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Yoga

131 | Yoga after giving birth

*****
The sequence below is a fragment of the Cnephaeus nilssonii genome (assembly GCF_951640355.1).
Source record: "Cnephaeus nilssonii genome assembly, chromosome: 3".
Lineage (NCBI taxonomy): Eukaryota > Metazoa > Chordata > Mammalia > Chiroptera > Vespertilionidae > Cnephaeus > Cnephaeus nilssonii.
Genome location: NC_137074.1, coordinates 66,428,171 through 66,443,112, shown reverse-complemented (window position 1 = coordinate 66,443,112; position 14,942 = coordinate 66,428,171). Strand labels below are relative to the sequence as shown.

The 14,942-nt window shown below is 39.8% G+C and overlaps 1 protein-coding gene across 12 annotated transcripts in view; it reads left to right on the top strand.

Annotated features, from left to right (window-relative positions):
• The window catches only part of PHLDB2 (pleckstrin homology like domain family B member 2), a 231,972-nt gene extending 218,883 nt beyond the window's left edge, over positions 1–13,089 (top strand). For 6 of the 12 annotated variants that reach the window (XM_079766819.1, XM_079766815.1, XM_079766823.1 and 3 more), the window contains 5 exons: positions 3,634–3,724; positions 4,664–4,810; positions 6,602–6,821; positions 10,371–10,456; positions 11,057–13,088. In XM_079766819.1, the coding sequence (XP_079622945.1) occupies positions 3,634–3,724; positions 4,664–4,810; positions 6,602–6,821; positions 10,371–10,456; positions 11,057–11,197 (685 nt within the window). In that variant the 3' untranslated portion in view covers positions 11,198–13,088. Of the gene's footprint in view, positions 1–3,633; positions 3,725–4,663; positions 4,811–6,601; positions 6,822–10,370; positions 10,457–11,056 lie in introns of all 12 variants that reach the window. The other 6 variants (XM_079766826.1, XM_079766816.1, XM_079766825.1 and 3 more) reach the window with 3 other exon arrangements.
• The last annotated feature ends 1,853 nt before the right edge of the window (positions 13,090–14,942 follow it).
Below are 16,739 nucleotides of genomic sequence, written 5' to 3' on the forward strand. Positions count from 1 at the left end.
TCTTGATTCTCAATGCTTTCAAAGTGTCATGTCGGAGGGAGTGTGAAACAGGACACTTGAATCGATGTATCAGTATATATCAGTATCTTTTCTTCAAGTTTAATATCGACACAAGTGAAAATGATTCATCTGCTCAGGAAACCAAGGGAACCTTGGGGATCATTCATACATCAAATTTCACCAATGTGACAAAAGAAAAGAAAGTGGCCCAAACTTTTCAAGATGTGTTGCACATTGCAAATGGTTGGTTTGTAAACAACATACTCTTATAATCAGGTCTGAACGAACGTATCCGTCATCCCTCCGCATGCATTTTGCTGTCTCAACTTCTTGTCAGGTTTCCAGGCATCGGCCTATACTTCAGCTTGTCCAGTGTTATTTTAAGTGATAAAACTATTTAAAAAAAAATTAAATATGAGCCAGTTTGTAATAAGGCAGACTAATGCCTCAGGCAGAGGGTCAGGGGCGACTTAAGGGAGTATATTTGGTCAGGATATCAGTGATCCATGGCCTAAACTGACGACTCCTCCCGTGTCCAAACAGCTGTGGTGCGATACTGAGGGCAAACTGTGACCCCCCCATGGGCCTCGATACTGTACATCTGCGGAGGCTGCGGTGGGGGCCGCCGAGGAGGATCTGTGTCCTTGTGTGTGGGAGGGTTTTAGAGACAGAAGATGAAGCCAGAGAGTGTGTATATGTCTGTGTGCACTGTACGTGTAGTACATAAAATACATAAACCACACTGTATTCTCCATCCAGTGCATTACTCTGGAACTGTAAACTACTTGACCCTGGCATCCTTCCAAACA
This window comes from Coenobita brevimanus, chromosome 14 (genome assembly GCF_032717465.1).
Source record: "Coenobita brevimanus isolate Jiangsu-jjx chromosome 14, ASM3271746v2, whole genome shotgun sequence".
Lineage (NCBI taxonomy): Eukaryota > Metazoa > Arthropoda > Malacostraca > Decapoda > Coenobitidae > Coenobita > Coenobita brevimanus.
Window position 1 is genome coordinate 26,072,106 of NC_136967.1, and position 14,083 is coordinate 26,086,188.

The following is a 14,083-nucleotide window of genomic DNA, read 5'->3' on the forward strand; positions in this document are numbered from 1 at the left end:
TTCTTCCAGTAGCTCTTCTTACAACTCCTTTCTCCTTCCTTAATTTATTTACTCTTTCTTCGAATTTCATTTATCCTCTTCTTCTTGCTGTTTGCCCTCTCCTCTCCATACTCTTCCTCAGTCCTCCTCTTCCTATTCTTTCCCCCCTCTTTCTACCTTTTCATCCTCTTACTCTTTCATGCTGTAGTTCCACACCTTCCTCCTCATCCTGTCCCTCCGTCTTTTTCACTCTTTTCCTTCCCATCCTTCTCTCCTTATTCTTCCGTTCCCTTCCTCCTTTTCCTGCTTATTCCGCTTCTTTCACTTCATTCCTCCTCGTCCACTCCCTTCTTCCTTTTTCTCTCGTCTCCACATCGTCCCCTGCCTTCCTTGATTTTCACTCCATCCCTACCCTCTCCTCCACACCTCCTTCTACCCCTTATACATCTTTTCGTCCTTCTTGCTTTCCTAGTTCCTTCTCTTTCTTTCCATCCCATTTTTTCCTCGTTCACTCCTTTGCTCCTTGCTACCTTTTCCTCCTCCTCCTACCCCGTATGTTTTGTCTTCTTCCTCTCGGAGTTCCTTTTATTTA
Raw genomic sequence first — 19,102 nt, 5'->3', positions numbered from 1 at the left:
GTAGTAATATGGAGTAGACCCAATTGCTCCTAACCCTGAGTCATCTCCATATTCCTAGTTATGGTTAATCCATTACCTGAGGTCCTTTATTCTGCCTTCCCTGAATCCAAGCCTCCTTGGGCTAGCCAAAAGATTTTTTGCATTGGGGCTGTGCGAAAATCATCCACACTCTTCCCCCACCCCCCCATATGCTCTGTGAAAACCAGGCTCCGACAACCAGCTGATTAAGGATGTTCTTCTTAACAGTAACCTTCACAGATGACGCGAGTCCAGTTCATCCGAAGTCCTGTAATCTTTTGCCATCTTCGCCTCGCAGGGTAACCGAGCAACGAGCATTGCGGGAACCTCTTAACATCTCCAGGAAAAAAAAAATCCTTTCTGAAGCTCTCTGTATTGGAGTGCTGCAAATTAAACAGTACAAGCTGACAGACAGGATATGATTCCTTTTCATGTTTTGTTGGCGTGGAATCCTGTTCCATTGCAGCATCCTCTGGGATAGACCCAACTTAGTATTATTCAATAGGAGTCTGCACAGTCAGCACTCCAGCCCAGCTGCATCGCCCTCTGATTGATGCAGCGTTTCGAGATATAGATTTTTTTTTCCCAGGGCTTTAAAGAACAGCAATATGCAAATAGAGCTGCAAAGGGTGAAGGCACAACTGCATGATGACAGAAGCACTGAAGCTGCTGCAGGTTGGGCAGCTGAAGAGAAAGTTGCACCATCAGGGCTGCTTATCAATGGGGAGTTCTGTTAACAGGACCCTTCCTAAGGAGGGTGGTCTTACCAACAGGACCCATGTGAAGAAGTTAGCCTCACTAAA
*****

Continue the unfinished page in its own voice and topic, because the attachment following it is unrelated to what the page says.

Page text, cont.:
This episode is about how soon to practice yoga after giving birth, what to start with and how to teach someone who has just given birth.   First of all, it’s different for everyone. I start by asking what kind of birth and pregnancy the mama had and how active they were during pregnancy. If you had a C-section, you can't really start much for six to eight weeks, because your incision is healing. You might be able to walk and things like that, but picking up heavy items, certainly doing any core work, will not even be allowed until the surgical healing time has passed. But if you had a vaginal birth, and you don't have any restrictions, how soon can you start practicing yoga again and things like that? I would say that you have to listen to your body.   The first thing to do is look down and start reconnecting to your abdominals. Even if you see the postnatal belly, even if it looks like you're still a couple of months pregnant, start looking there. And don't shame yourself for any belly that's still there. But what you can do is start to reconnect to your abdominals. That connection is going to make you feel a lot stronger and more engaged.   Put your hand on your abdominals and try and hold them in a bit. And then maybe lift the head up a little. Those gentle activities will add a little demand to that area. And if your belly quivers while doing that, know that the quivering is not weakness, it's awakening. It's quivering because it hasn't had that demand put on it recently. But it's awakening to the demand now.   Then start gently placing more demand as allowed. You can bring your hands behind your head. And, on an exhale, lift your hands a little bit off your head. Look down at your abdominals. Maybe they’re quivering, but you can move one hand there and help them out.    Standing against the wall is also great for new moms. Put the shoulder blades, the skull, the sacrum and part of your butt flush against the wall and then pull the belly in toward the wall and see if you can hold it there for 5-10 seconds. You might have to hold your breath as you're doing it. Don't turn blue in the face, but just use all of those muscles, because what you're trying to actually do is use all the muscles to help your abdominal wall, and some of those muscles also help you breathe.    Then on the floor, you can do the same thing with your back on the floor. Instead of just lifting your hands or lifting your head, you can also try lifting one knee. Bring one knee above your hip and hold. We're not in a bridge here, but you're just starting to move the limbs and hold the core together. Practice holding that region together as you start walking, particularly if you're carrying your baby.   And then when you feel like you're doing all of that, then you can start adding bigger movement patterns. So getting back into a yoga practice is going to be slow. You want to pay attention to your core area, and include the pelvic floor in that area, the area between your pubic bone and anus and between your two sit bones. Imagine drawing all of those points of contact together and giving that some firmness because the pelvic floor has probably been stretched.   The other thing that you want to think about when you're starting to move is that you will have hormones left over from birth and, if you're nursing, you’ll have extra hormones from that. So all of your ligaments are affected by hormones. It's much better for you to draw into your strength and hold things for a little bit, like going into a plank, instead of big movement patterns where you're mobilizing the hips and moving with it. So just know those bigger transitions that we do in yoga, you will need your core even more because of the hormones that are present.    When you are feeling stronger in your abdominals, start working with bridge pose because working the glutes is part of the core as well. Have your back on the floor with the knees bent and the feet on the floor. Lift up, not too high, just until you really feel those glutes turn on. Feel the webbing of the abdominals pulling together and down and try and hold that.    Be easy on yourself, you've housed a baby and you're coming back to yourself and reconnecting. Remember, you have just done something so amazing. But don't ignore your body either. There's a lot of women who just put it all into the baby and just ignore that their body needs to be rehabilitated. So do not hesitate to take care of yourself because it gets a little bit harder as the time goes on. If you're just about to have a baby or you're thinking about it or in the recovery, the sooner you can get re-connecting to your abdominals, the better.    Resources:
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